a 6.5 month old amazing GSD. His temperament is amazing and very stable. He is BIG (comes in at 84.5 lbs already) and he is VERY strong already. He is super smart as just within the first week of being with him I have been able to train him to consistently follow SIT, DOWN, STAY, PLAY DEAD, LEAVE IT, CRATE, etc.
It's great!!! You've got a true GSD from Working Line
, and it means, that you've got a road to success redcarpeted. Working line GSDs you can train absolutely everything, you can make them agressive, but you also can make them incredibly docile and amiable. Keep on consulting the professionals on this Forum on every step of this matter while watching your rabbit and your dog' relationship in progress.
So, how you describe, they are two males. Dogs recognise sexes intuitively, they know who of us is a man, and who is the woman. They know smelly cats and stinky ferrets, they know fouling pigs and sounding horses, they know their sex. So, one of your males is an intruder in your house. It couldn't be otherwise between two young males. Your dog wouldn't react on your rabbit as a preditor reacts on his natural prey, because he was never taught that the rabbit and his smell could promise a meal. He, the intruder, can react on the rabbit as one male react on presence of the other, and dog males at the age of 6 months like to engage in a rough play when they see any possible companion. The intruder always behaves agressively, he has to, and your task is - not to suppress his agression, but redirect it.
To stop both males competing for territory you should separate them by providing a shelter where the smell of the other could be lesser detected. It could be nice to leave your dog outside for night, night smells and sounds will take his attention away from the worried rabbit.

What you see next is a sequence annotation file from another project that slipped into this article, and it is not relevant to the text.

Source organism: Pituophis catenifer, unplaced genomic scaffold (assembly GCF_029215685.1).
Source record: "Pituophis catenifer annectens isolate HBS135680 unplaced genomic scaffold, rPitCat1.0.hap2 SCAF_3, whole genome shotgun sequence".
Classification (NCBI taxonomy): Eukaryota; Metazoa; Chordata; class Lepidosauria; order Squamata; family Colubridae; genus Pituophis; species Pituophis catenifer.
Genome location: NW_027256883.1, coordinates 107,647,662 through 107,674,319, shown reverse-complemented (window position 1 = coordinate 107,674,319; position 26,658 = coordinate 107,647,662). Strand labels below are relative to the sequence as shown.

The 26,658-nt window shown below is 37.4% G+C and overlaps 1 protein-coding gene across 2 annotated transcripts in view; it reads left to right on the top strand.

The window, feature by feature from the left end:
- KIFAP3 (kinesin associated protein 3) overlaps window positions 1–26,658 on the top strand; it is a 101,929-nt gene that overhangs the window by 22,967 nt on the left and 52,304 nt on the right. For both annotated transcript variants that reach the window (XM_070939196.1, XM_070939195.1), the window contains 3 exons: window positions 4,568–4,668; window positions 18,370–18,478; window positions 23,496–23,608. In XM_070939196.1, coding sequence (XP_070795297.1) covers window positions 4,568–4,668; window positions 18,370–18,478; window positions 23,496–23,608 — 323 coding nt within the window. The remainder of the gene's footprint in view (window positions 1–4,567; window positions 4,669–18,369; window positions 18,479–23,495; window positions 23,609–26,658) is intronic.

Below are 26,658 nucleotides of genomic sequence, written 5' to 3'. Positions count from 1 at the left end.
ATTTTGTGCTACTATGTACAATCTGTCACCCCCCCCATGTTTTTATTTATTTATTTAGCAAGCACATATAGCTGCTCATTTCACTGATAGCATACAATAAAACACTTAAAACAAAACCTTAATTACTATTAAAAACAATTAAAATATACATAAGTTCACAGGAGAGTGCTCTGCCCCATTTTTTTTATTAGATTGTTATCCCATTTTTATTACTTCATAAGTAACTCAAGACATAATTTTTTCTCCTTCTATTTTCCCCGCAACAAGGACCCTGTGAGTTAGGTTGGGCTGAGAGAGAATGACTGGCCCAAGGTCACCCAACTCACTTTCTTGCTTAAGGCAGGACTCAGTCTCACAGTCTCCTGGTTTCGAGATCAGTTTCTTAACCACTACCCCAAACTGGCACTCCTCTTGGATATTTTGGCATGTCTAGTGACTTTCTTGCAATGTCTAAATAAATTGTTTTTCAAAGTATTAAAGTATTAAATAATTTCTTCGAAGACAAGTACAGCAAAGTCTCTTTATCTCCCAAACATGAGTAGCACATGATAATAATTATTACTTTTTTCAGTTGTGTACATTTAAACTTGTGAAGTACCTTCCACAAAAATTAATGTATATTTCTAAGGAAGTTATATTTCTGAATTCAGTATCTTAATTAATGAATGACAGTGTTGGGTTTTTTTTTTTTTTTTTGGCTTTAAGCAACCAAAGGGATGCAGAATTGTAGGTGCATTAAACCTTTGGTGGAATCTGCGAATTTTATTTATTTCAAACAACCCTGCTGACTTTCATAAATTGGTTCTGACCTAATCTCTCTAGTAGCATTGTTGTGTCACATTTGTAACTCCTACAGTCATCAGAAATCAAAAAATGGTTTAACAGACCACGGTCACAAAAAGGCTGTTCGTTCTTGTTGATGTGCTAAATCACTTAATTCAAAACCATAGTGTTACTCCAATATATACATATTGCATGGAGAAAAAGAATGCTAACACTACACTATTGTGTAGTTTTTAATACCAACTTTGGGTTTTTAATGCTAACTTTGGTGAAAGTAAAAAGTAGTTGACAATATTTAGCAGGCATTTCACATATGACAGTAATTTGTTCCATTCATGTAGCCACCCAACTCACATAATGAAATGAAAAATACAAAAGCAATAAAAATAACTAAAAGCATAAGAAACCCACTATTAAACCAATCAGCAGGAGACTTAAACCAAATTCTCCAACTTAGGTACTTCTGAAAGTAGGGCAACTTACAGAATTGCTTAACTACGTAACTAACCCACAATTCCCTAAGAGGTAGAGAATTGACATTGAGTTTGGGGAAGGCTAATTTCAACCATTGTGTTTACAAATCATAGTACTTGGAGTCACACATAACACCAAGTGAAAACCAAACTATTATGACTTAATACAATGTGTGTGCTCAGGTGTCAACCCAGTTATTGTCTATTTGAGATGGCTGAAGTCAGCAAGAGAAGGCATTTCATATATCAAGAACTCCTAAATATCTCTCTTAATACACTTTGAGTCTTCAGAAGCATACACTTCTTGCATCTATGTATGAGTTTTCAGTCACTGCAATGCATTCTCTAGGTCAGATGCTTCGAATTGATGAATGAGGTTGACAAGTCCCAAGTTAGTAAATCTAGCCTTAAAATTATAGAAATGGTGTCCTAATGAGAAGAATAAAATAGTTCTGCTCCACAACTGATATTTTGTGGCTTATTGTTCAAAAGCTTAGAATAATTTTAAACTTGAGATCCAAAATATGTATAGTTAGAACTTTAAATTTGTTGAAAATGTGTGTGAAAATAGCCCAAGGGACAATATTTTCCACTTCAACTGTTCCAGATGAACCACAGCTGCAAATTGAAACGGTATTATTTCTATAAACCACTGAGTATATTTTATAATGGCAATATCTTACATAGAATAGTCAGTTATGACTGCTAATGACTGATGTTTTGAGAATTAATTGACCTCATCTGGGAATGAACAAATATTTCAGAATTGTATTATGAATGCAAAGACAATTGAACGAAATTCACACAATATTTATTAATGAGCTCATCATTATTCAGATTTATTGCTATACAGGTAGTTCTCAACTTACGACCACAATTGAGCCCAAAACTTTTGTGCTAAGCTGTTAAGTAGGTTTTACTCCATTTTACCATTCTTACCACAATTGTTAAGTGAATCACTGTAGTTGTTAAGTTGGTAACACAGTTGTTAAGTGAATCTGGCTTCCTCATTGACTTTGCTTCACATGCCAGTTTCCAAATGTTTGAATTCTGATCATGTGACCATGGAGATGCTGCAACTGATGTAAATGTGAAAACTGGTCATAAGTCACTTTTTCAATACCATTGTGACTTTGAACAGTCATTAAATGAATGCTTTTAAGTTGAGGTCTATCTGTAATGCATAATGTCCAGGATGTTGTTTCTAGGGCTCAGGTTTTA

Sometimes, rabbits behave agressively towards house dogs. They chase them round the back yard trying to bite, really pushing that barking bit out of their territory, because male rabbits, as any other males are territorial. You might think you know your rabbit, but he might prove you wrong. The tables might swap in the way the least expected, you might train your dog to be gentle, but your rabbit might start taking advantage, attacking your dog, dog's instincts reviving, and - again, very unpleasant conflict, inside out conflict.
IMHO, you should teach them both that they have their own territory, and their own place to sleep, and their own plate to eat. Meet them outside on the grass more often, playing ball with your dog (leashed) and teaching him not to do any movement towards the rabbit, it should be a forbidden toy for him. Ask him to lie down every time he pulls toward the rabbit. These sessions gradually could become walks together in the park with your rabbit and your dog unleashed. I'd suggest for inside the house training to teach your dog to be patient at command "Sit!", he must keep sitting whilst your rabbit hops around or sits on your wife's lap. For a short while first, then make it longer, finally, doesn't matter what your GSD feels towards your bunny - he will sit, lie down and just watch him. They might hardly stand each other in the future, but be optimistic, always tell your dog in human words that you love him more than that fluffy thing, all males need to be told it. Sure, you will tell your rabbit absolutely the same.